Many older adults downsize and move to a smaller, low-maintenance home. But what to keep and what to toss when paring down belongings?
You were a young couple with two babies and your whole life ahead of you when you moved in. Now, you're both retired, the kids are gone, and upkeep of this huge house is getting the best of you.
Time to simplify your life? For many seniors, this means downsizing - moving out of a large house and into a place where there are no lawns to mow or stairs to climb.
But the price of moving to smaller quarters is that you can't take it all with you. The thought of having to pare down a lifetime of possessions for a smaller space can be daunting.
Keep or discard?
You may be surprised at how attached you've become to certain belongings now that you're faced with downsizing. You'll need to remember that things are only worth keeping if they have value to you or you expect to use them often. What they cost is secondary.
Start with the floor plan of your new home. What will fit and what won't? Think about your new lifestyle, too. Will you still be hosting large dinners? If not, maybe your daughter could use the 12-place china setting more than you. Toss the garden hose and power tools if your new living arrangement includes maintenance services.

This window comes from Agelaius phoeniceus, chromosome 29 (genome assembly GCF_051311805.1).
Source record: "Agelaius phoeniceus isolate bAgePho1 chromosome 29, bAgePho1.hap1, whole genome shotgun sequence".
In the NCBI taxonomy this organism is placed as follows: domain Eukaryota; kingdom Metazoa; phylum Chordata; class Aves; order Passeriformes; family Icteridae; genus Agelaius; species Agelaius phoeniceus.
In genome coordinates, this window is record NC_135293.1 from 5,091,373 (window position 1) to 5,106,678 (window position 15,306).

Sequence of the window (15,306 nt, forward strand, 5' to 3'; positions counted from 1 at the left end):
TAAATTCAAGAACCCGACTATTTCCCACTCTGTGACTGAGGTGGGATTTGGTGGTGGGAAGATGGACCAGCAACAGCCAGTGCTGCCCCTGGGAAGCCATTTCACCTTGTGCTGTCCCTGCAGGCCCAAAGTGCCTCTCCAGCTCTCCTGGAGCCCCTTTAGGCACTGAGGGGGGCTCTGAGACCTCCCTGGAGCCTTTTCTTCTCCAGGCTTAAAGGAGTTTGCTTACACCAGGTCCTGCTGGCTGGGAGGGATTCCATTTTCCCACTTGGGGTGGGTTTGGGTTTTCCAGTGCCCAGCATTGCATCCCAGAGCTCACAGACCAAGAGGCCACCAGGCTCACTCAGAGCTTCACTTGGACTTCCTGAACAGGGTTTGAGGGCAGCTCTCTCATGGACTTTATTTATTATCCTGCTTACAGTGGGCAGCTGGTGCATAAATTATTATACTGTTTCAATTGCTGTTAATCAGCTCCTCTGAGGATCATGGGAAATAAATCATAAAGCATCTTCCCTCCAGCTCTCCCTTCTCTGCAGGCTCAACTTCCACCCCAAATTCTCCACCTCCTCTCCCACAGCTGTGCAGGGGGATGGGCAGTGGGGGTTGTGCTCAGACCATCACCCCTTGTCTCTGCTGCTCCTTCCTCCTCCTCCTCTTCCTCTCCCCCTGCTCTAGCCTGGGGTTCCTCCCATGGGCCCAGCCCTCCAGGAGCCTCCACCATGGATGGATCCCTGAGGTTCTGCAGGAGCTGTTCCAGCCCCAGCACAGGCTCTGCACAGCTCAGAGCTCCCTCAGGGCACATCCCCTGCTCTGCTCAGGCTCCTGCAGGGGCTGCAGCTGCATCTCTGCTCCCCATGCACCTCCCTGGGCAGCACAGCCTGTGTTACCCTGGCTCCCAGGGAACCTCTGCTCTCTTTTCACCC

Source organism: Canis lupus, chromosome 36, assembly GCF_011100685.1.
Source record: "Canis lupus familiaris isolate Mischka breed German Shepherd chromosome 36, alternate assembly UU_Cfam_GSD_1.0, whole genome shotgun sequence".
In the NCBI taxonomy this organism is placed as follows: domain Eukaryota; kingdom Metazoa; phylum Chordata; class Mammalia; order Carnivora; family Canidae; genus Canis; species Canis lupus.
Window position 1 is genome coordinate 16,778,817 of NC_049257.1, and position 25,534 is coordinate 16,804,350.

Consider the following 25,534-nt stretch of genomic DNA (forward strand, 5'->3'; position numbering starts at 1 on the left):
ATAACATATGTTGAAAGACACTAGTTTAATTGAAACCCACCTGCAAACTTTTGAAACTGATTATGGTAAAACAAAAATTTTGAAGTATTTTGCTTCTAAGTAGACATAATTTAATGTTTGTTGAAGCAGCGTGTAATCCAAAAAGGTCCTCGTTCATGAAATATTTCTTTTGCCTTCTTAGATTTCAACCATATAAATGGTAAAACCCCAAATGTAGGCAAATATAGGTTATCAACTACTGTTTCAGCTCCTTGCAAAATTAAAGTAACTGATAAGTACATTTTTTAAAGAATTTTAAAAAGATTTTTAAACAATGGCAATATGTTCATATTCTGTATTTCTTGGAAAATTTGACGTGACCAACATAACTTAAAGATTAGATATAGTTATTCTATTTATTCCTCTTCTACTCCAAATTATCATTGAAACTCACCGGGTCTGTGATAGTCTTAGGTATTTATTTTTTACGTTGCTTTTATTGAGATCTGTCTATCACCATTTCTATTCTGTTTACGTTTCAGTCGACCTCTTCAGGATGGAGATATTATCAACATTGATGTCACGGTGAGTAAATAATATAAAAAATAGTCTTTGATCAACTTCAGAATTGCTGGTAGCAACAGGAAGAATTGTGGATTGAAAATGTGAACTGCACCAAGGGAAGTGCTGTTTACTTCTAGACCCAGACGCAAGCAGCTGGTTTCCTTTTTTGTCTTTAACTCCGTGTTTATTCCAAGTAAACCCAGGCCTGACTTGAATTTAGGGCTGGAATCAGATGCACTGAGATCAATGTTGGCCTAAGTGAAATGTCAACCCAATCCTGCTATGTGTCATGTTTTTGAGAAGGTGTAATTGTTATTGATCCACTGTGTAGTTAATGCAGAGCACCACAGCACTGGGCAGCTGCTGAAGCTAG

Be realistic. Ask yourself these questions about each item:
When was the last time you used it?
Can you get by without it?
Is it in good shape? Is it easy to care for? Will it last awhile?
Could someone else benefit more from its use?
Is there great sentimental value?
Be prepared that sorting through decades of stuff can be draining - physically and emotionally. Memories can be difficult if you've lost a partner or child. Arguments may break out about what should be kept or thrown away. To ease the stress, take a break every hour or two.
Live with less
Create a sorting system before you begin. Break the job down into items to:
Give to family or friends
Sell at a garage sale, auction, or consignment shop
Donate to charity
Some people use lists to keep things organized. Others put color-coded stickers on each item. Have packing supplies, boxes, and bags on hand, too. Other tips to make the task less painful:
Start in rooms you use the least. This will minimize the disruption.
Tell your kids it's time to retrieve things you've been storing for them. Give them a deadline and then toss!
Focus on one room at a time. Start with the largest items in each room and work your way down to the smallest pieces.
Give an early inheritance. It's not as hard to part with a treasured keepsake if another family member will appreciate it.
Parting with furniture or clothes may be easier if you find a favorite charity that can use them. You'll get a tax deduction, too.
Enlist family members or hire help if you get stuck. There are professional organizers that specialize in downsizing for older adults.
You may feel a great sense of loss as you whittle down your belongings. Most people ultimately feel great when downsizing is finished, though. De-cluttering rooms may make your house sell faster and cut down on your moving bill. Getting back to basics - and simplifying your life - can free up your time and energy so you can pursue what really gives you pleasure.